Some day, even stopping for a rest on a bench at Disneyland might be an attraction in itself. You could find yourself seated beside a grumpy frog or a snoring elephant, thanks to a mixed reality prototype Disney Research calls the Magic Bench. Designed to make AR experiences more of a group activity, the system allows people to interact with animated characters in 3D space, and even feel their "presence" through haptic feedback in the seat.
Virtual and augmented reality are immersive experiences, but usually only for one person in a headset. The aim of the Magic Bench project was to do away with any equipment that a participant needed to wear or hold: instead, activating the experience is as simple as walking up and taking a seat. The bench senses how many people there are and where they're all sitting, and launches different scenarios accordingly.
Users can see themselves on a video screen in front of them, joined by whatever cartoon character happens to pop in. But rather than just superimposing animations over the top of the video, the scene is captured by both an RGB camera and a depth-sensing Microsoft Kinect at the same time, with an algorithm stitching the two feeds together in real time. The room is reconstructed in three dimensions on the video screen, allowing participants to move behind and in front of the characters.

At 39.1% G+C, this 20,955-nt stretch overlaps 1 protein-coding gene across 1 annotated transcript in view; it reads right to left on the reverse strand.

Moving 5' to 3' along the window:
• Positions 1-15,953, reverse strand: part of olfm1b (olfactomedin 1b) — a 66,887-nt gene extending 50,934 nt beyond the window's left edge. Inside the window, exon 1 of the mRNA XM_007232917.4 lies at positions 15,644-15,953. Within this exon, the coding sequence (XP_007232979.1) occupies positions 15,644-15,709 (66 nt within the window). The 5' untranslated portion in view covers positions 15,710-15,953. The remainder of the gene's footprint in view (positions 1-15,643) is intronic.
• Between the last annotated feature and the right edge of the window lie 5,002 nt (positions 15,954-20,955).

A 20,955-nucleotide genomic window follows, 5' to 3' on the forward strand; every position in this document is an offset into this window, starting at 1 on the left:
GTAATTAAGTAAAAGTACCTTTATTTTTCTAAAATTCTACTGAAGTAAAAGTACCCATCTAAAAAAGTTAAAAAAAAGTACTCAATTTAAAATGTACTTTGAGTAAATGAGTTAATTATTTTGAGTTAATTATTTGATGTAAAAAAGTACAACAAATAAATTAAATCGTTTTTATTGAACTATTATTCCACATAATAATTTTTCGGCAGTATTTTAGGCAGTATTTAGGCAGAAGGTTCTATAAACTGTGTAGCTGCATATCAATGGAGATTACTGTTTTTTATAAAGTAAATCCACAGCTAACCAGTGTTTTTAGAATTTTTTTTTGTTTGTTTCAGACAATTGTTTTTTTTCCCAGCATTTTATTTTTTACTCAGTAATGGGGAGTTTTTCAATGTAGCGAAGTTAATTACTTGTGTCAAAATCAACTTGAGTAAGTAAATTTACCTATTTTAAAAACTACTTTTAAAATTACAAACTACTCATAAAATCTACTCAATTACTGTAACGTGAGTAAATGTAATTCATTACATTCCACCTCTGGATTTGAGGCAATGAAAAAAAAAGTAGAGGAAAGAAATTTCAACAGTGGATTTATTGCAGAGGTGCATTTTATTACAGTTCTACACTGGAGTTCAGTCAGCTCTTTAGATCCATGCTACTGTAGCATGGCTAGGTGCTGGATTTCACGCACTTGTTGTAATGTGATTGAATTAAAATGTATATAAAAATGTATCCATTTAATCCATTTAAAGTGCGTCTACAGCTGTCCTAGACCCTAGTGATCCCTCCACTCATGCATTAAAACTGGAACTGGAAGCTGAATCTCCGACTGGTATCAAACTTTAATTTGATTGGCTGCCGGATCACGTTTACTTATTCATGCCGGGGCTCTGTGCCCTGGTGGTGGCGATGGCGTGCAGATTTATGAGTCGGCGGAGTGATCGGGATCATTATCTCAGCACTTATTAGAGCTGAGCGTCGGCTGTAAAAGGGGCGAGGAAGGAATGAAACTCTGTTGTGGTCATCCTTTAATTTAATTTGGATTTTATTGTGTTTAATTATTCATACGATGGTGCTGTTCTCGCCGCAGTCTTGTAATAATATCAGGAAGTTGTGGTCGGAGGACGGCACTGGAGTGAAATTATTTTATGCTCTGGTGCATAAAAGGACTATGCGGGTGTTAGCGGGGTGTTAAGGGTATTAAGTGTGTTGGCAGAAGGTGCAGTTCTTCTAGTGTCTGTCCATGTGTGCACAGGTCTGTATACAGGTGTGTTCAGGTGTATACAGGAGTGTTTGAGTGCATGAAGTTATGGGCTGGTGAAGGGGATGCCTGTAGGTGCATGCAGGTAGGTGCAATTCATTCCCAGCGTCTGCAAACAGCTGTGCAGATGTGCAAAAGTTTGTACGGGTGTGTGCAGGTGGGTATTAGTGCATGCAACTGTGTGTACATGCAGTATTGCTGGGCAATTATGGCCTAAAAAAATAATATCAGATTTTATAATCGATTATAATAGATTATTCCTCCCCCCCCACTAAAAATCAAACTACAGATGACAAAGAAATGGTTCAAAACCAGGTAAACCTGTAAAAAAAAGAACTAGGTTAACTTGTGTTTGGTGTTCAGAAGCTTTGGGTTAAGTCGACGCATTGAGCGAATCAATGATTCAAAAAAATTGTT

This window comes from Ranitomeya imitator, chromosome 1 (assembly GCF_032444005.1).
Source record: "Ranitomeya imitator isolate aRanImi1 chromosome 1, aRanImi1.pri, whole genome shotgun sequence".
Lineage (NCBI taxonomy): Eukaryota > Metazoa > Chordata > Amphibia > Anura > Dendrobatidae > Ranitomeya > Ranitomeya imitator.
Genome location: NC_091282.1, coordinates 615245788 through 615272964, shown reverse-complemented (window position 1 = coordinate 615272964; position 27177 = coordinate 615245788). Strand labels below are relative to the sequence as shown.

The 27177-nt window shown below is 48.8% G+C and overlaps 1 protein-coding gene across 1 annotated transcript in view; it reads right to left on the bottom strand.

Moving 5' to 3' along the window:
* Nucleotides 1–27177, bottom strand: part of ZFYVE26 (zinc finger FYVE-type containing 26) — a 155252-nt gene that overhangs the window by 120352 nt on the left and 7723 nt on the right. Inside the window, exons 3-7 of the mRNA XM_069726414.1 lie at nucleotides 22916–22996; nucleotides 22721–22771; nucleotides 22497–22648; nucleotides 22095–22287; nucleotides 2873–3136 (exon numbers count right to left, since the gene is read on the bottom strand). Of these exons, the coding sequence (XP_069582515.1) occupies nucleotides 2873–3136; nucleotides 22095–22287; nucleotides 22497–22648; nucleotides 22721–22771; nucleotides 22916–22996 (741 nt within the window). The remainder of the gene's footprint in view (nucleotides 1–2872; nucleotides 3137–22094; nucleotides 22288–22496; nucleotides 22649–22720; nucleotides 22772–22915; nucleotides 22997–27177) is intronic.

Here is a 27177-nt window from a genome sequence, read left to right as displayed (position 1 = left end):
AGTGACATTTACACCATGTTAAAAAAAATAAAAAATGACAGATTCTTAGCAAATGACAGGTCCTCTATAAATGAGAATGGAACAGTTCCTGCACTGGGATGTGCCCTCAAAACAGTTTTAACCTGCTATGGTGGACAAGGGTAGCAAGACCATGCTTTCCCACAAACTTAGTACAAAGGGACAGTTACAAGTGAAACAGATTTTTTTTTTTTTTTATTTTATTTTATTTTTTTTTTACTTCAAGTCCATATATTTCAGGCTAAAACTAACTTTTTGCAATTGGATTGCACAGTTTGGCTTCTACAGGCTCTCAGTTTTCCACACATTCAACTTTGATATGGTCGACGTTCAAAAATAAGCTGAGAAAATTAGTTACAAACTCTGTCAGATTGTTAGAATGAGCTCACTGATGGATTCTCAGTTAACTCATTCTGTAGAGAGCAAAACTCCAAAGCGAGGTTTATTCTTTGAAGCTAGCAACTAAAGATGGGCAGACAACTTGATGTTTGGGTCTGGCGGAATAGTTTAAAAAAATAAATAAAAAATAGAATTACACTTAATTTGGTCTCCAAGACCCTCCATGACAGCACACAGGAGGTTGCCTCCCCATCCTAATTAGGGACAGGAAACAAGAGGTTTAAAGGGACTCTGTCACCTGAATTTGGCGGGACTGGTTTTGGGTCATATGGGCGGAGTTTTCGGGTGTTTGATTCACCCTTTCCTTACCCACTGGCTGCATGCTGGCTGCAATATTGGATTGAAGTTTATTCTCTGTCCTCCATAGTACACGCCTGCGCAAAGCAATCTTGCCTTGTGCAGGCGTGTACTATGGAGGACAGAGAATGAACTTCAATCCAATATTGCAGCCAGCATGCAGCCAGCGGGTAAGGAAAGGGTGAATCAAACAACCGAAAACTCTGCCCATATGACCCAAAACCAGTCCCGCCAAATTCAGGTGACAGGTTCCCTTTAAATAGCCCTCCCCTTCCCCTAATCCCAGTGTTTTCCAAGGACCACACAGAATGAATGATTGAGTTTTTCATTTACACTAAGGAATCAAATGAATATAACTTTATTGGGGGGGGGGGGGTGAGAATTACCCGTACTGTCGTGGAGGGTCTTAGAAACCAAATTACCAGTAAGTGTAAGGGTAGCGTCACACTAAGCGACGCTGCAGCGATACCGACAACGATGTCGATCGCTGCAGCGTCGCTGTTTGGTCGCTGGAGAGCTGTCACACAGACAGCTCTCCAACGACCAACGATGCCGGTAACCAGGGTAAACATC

"This platform creates a multi-sensory immersive experience in which a group can interact directly with an animated character," says Moshe Mahler, principal digital artist at Disney Research. "Our mantra for this project was: hear a character coming, see them enter the space, and feel them sit next to you."
The feeling part of the equation is handled by the bench itself. Haptic systems are hidden underneath, recreating a thump as something sits down or the vibrations of a character snoring. A bench also helps set the scene naturally, framing interactions around an intuitive object – and conveniently, avoiding a few technical hurdles at the same time.
"The bench itself plays a critical role," says Mahler. "Not only does it contain haptic actuators, but it constrains several issues for us in an elegant way. We know the location and the number of participants, and can infer their gaze. It creates a stage with a foreground and a background, with the seated participants in the middle ground. It even serves as a controller; the mixed reality experience doesn't begin until someone sits down and different formations of people seated create different types of experiences."
Disney Research is presenting the Magic Bench at SIGGRAPH 2017 next week, and the team demonstrates the technology in the video below.
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